An earlier post considered whether standardized tests were necessary or useful in the arts. Several arts teachers responded to say that they are not only NOT necessary and NOT useful, but they are actually harmful. They miss the point of arts education and they distort instruction. I agree.

This comment makes the case even stronger. Students who are incessantly tested suffer a loss of their capacity for original thinking. Of course, students need knowledge; no one doubts that. But the ability to check off the right bubble should not be confused with knowledge.

And the imposition of test-driven accountability may destroy the very qualities of mind and spirit that our society–and the world–needs most: creativity, originality, ingenuity, inspiration, inquisitiveness.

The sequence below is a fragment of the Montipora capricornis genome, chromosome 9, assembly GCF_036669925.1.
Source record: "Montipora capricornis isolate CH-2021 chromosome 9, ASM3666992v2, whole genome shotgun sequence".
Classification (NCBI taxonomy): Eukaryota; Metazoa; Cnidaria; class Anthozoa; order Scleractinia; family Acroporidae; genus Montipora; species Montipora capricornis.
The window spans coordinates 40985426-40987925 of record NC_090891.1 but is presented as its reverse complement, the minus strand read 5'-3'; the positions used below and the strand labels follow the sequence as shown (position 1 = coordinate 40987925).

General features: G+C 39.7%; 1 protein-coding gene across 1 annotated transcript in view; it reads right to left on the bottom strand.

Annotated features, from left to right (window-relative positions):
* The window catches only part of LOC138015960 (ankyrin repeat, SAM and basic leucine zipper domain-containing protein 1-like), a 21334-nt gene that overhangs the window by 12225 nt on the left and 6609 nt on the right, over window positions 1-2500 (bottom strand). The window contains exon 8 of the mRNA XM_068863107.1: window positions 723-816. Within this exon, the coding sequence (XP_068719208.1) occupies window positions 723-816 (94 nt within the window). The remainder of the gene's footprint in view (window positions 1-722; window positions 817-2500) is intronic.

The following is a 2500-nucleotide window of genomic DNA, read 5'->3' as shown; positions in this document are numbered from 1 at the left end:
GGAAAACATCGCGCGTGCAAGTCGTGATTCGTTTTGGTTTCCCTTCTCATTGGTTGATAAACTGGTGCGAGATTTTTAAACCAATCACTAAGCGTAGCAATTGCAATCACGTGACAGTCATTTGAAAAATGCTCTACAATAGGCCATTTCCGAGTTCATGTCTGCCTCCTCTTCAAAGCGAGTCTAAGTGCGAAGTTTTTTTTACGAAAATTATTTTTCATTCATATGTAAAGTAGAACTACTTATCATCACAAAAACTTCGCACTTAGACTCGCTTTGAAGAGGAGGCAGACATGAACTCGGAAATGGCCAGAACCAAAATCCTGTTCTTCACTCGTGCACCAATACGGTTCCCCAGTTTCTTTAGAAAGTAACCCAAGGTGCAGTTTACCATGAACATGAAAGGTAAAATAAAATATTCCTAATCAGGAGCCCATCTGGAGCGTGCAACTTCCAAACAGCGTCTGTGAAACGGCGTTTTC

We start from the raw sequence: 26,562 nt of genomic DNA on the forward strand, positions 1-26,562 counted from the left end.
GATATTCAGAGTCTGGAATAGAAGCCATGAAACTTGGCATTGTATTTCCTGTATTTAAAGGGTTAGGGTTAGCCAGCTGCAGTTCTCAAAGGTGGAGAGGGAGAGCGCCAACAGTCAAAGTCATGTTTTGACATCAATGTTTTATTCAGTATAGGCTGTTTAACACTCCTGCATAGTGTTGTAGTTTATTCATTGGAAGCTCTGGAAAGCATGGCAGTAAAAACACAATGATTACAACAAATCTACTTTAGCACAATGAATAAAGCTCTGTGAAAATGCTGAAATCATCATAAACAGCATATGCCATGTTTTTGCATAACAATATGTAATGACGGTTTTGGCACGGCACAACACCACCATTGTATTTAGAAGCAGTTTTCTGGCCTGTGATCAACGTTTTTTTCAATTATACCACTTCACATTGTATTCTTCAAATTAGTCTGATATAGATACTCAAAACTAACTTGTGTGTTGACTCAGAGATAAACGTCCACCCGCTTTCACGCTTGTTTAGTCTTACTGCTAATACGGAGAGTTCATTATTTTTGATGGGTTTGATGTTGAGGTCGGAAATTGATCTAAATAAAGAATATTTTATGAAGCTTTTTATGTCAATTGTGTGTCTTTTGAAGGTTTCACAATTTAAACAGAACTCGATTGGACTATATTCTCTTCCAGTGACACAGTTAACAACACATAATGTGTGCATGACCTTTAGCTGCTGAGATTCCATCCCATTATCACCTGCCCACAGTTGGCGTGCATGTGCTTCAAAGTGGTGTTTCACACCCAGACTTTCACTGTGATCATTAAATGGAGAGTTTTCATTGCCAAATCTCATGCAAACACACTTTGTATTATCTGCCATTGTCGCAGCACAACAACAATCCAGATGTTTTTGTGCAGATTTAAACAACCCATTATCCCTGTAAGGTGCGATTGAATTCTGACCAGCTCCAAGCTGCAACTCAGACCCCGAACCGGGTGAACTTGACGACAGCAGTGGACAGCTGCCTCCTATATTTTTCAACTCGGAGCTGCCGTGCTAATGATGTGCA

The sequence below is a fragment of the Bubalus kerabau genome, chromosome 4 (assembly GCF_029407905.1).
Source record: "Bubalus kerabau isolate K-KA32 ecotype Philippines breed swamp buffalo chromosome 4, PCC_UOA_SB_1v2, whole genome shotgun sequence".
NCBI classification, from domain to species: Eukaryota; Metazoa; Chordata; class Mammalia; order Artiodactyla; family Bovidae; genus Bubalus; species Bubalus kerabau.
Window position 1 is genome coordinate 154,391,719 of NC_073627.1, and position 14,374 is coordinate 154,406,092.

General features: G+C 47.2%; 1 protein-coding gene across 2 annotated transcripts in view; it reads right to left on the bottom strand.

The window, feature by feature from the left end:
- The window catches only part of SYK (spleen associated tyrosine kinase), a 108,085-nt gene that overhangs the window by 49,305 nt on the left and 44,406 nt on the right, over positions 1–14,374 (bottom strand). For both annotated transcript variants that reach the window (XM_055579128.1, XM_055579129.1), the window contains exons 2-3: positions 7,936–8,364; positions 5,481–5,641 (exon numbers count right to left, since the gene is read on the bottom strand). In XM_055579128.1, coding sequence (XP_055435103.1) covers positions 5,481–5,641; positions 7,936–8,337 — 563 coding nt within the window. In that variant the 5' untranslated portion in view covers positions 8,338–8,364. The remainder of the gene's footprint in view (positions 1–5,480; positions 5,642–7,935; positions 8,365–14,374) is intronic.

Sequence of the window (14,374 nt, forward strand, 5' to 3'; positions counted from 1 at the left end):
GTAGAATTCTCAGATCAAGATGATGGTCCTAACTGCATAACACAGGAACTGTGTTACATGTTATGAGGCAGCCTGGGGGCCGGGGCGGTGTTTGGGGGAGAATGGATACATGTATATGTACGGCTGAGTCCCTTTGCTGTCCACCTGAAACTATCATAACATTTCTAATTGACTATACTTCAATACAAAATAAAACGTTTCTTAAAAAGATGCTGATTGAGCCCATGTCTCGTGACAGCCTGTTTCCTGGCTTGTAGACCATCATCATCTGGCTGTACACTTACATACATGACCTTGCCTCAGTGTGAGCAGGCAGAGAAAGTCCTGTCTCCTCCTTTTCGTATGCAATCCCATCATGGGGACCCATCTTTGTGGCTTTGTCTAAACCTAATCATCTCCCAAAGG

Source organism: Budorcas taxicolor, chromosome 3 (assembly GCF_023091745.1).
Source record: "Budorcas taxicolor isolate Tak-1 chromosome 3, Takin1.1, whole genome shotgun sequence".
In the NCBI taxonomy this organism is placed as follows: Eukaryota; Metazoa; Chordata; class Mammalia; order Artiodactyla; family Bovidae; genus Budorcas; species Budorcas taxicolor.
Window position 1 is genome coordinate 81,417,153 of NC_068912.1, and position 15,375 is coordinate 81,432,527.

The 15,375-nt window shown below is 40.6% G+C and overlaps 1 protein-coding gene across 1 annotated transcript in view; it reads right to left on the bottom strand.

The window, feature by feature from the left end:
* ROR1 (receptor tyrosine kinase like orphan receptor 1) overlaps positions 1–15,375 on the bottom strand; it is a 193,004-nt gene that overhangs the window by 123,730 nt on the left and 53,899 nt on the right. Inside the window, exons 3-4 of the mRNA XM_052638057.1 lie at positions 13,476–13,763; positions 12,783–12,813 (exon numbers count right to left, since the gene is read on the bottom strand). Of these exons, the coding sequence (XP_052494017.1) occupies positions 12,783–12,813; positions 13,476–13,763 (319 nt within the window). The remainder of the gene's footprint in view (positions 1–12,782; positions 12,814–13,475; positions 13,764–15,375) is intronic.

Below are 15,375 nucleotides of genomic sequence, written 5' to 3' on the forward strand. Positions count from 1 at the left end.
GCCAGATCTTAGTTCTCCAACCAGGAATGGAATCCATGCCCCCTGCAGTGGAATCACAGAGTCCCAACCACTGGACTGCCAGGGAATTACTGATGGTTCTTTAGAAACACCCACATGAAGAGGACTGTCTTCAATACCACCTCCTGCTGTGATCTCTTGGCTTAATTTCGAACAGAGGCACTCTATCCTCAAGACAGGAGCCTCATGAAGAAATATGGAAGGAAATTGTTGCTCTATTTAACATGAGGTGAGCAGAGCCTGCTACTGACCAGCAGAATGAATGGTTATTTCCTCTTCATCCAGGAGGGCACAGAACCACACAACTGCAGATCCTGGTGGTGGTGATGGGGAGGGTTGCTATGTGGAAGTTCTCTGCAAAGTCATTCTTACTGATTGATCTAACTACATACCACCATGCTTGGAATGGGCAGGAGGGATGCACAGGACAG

As a composer and professor of music teaching at the university level in New York City, I teach graduate students from all over the world drawn to our city for its unsurpassed artistic vitality. I have noticed that very talented, intelligent and well-educated students coming to my classes from countries with test-driven education systems often struggle with musical analysis, for one very simple reason: What I value most highly in my students’ analytical work is the capacity to have an original insight into a piece and to develop it convincingly. In other words, the student’s task is not to master what I think, but to teach me something I didn’t know before.This is a skill that can be taught – by nurturing and not stifling the natural creativity of children from an early age right through graduate school. It is also a skill that can be unlearned – by being subjected to an educational system that devalues originality and glorifies the mastery of received wisdom.Creativity without knowledge is as worthless as rote learning. What’s needed is a balance. Our national drive towards testing-based curricula in all subjects is taking education in exactly the wrong direction, towards conformity and away from innovation. I leave it to students of mass delusion to explain why we are doing this in the name of enhancing the competitiveness of our nation’s children in job markets of the future that we believe will demand high levels of flexibility and creative thinking. The major effect of the ever-increasing tendency to gear all learning towards standardized tests will be to undermine our children’s mastery of critical and creative thinking and diminish their prospects for employment — and the enjoyment of life.